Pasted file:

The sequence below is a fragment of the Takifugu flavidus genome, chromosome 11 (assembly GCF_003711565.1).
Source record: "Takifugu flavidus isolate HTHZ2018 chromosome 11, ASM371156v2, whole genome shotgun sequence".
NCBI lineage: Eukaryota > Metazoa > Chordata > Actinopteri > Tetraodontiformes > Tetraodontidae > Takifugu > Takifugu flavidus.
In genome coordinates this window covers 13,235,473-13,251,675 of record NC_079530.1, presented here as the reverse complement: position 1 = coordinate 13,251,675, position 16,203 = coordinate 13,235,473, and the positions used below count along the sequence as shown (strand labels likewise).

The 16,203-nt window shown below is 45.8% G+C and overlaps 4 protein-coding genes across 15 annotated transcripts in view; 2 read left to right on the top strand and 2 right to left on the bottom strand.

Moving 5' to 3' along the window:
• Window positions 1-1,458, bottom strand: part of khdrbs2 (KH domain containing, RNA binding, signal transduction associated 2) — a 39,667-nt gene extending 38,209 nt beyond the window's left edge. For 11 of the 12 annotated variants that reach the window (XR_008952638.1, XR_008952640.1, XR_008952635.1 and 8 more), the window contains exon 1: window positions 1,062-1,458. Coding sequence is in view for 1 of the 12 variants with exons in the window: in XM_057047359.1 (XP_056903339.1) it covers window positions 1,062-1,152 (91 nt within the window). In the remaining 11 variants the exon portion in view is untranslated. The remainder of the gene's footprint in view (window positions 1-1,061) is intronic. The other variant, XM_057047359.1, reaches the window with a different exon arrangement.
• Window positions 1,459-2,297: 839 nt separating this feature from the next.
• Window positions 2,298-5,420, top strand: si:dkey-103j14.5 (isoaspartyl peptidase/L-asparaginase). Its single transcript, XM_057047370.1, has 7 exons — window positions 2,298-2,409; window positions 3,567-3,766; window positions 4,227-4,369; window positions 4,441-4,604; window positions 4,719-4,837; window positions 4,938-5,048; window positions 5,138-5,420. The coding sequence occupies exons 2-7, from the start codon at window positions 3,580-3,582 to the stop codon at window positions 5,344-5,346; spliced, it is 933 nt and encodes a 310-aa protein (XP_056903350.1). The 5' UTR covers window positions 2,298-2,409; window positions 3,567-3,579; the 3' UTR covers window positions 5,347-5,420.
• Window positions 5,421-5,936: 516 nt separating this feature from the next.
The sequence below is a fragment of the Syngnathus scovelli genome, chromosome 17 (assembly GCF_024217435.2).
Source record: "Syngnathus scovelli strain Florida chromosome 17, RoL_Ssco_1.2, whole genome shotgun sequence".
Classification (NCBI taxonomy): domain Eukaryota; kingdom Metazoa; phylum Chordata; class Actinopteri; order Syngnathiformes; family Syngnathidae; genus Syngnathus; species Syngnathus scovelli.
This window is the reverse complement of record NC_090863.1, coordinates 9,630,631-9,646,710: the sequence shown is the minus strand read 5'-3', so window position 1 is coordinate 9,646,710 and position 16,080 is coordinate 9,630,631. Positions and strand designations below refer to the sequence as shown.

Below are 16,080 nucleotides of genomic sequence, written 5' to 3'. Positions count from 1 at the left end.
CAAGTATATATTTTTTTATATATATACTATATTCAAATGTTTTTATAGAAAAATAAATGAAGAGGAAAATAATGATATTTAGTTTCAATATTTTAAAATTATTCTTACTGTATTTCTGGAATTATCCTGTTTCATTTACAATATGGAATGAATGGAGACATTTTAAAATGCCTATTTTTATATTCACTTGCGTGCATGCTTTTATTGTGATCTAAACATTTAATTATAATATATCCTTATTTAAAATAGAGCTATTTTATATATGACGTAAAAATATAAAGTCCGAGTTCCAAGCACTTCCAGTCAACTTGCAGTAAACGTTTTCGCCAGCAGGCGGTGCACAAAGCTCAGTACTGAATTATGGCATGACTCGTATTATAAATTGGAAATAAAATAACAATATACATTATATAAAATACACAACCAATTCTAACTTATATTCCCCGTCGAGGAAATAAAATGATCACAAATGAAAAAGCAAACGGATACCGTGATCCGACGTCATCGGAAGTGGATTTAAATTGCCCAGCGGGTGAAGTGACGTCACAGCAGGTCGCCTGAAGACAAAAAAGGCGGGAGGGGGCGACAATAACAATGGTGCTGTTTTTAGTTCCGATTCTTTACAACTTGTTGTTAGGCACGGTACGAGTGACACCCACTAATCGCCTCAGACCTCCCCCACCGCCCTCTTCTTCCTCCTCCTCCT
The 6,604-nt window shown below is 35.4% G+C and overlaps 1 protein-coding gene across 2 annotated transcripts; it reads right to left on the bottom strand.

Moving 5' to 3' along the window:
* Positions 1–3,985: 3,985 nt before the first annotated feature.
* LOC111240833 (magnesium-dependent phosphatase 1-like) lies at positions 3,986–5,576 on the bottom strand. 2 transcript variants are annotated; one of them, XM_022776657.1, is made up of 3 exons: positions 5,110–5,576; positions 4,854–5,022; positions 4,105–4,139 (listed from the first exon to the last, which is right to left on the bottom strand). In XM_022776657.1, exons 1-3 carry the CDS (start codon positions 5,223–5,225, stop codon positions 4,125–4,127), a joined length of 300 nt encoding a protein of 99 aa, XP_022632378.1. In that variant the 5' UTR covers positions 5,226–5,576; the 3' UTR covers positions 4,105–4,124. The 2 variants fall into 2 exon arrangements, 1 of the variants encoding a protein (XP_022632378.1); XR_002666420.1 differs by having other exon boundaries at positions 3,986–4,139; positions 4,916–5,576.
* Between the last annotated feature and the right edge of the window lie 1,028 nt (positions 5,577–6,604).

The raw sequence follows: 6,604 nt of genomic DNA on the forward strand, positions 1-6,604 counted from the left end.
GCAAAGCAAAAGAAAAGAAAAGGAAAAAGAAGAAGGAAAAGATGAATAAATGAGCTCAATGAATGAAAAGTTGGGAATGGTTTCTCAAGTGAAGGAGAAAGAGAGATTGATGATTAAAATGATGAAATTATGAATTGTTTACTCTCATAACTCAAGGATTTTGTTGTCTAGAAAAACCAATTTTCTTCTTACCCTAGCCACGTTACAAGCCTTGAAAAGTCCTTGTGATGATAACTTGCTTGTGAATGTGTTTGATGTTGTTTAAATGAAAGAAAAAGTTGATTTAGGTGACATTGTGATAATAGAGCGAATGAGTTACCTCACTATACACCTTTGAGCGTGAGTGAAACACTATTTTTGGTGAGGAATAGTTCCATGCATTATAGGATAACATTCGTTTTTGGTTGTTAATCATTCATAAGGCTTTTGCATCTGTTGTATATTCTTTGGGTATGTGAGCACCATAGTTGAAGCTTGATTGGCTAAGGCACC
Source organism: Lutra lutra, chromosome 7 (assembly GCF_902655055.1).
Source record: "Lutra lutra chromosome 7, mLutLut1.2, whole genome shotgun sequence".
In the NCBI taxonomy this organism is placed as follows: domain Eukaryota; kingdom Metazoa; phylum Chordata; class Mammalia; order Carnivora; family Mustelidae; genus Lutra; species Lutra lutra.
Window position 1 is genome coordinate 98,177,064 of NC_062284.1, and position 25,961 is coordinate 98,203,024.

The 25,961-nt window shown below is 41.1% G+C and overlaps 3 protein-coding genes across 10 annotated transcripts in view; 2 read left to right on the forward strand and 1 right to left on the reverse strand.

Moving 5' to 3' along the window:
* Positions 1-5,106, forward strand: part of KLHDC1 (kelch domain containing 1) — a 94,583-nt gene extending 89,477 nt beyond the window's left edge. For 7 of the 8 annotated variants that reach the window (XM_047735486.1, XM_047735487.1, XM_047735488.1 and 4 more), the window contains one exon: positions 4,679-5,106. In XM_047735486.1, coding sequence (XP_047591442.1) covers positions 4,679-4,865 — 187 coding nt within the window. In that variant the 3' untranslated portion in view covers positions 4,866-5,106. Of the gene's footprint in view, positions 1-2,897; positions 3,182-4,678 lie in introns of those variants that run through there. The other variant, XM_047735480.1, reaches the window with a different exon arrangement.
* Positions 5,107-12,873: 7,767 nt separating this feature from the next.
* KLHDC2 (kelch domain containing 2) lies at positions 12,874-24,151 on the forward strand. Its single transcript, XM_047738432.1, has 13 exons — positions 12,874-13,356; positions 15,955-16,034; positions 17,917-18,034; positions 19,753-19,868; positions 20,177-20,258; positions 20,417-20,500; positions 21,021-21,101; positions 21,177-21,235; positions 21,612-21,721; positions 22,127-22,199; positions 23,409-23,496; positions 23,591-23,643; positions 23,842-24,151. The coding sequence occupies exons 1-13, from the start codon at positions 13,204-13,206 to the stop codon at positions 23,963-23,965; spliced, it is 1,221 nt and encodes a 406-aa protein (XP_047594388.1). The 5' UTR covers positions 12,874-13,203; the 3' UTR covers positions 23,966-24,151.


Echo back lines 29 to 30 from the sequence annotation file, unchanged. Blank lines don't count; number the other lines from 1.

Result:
Moving 5' to 3' along the window:
* Positions 1-5,106, forward strand: part of KLHDC1 (kelch domain containing 1) — a 94,583-nt gene extending 89,477 nt beyond the window's left edge. For 7 of the 8 annotated variants that reach the window (XM_047735486.1, XM_047735487.1, XM_047735488.1 and 4 more), the window contains one exon: positions 4,679-5,106. In XM_047735486.1, coding sequence (XP_047591442.1) covers positions 4,679-4,865 — 187 coding nt within the window. In that variant the 3' untranslated portion in view covers positions 4,866-5,106. Of the gene's footprint in view, positions 1-2,897; positions 3,182-4,678 lie in introns of those variants that run through there. The other variant, XM_047735480.1, reaches the window with a different exon arrangement.